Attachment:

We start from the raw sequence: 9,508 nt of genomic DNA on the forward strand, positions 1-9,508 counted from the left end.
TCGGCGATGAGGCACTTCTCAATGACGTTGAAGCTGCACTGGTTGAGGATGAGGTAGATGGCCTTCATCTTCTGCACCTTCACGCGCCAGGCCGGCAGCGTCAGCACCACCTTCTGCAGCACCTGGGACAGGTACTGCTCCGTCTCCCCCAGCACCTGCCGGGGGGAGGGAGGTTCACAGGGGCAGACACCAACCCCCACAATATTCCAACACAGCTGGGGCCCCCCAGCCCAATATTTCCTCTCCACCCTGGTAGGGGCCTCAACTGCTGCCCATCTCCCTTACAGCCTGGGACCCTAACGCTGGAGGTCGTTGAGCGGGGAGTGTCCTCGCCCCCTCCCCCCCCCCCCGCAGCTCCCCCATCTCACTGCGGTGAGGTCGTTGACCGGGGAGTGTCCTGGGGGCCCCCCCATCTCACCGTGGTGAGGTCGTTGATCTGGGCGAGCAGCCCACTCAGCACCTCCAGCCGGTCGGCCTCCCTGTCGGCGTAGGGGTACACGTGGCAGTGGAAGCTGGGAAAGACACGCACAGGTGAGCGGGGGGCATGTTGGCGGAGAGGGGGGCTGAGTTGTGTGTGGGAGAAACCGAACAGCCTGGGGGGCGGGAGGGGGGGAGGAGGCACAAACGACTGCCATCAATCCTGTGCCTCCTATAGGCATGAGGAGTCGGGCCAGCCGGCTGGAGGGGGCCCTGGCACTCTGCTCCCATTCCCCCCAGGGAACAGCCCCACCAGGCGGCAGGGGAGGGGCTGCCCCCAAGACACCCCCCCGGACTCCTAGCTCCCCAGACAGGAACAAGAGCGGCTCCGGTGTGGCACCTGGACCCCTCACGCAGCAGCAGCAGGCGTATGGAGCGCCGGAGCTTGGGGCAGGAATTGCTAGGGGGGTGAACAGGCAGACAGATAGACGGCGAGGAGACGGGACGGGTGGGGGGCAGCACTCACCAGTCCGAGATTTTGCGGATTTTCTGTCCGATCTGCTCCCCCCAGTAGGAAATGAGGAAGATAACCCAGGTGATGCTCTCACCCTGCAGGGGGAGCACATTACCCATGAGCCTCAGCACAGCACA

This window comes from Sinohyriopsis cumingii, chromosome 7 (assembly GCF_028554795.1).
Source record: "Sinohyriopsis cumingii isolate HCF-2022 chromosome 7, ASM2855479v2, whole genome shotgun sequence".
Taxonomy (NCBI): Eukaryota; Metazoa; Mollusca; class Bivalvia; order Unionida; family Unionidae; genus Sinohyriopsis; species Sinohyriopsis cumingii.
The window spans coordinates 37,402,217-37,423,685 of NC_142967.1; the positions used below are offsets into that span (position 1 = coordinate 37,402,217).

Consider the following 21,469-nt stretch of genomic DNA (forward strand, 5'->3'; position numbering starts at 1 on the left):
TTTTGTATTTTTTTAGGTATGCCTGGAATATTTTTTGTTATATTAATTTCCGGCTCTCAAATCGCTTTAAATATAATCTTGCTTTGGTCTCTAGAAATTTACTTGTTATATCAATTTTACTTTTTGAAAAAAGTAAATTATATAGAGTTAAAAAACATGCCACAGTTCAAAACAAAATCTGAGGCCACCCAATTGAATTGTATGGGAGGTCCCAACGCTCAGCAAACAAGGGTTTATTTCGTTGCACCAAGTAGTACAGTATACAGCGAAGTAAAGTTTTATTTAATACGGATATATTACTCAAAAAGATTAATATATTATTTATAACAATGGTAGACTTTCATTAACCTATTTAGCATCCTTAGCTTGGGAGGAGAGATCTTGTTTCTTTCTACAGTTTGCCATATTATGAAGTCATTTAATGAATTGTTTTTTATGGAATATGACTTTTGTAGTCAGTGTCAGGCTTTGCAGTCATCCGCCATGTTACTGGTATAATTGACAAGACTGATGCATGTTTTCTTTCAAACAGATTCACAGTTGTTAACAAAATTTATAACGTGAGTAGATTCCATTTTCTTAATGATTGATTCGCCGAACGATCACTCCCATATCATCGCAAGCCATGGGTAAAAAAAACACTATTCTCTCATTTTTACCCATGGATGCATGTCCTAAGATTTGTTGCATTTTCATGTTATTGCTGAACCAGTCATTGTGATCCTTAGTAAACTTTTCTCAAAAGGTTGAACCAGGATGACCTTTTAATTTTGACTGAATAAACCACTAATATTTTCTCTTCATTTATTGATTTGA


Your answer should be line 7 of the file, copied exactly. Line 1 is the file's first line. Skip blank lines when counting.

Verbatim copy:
Consider the following 21,469-nt stretch of genomic DNA (forward strand, 5'->3'; position numbering starts at 1 on the left):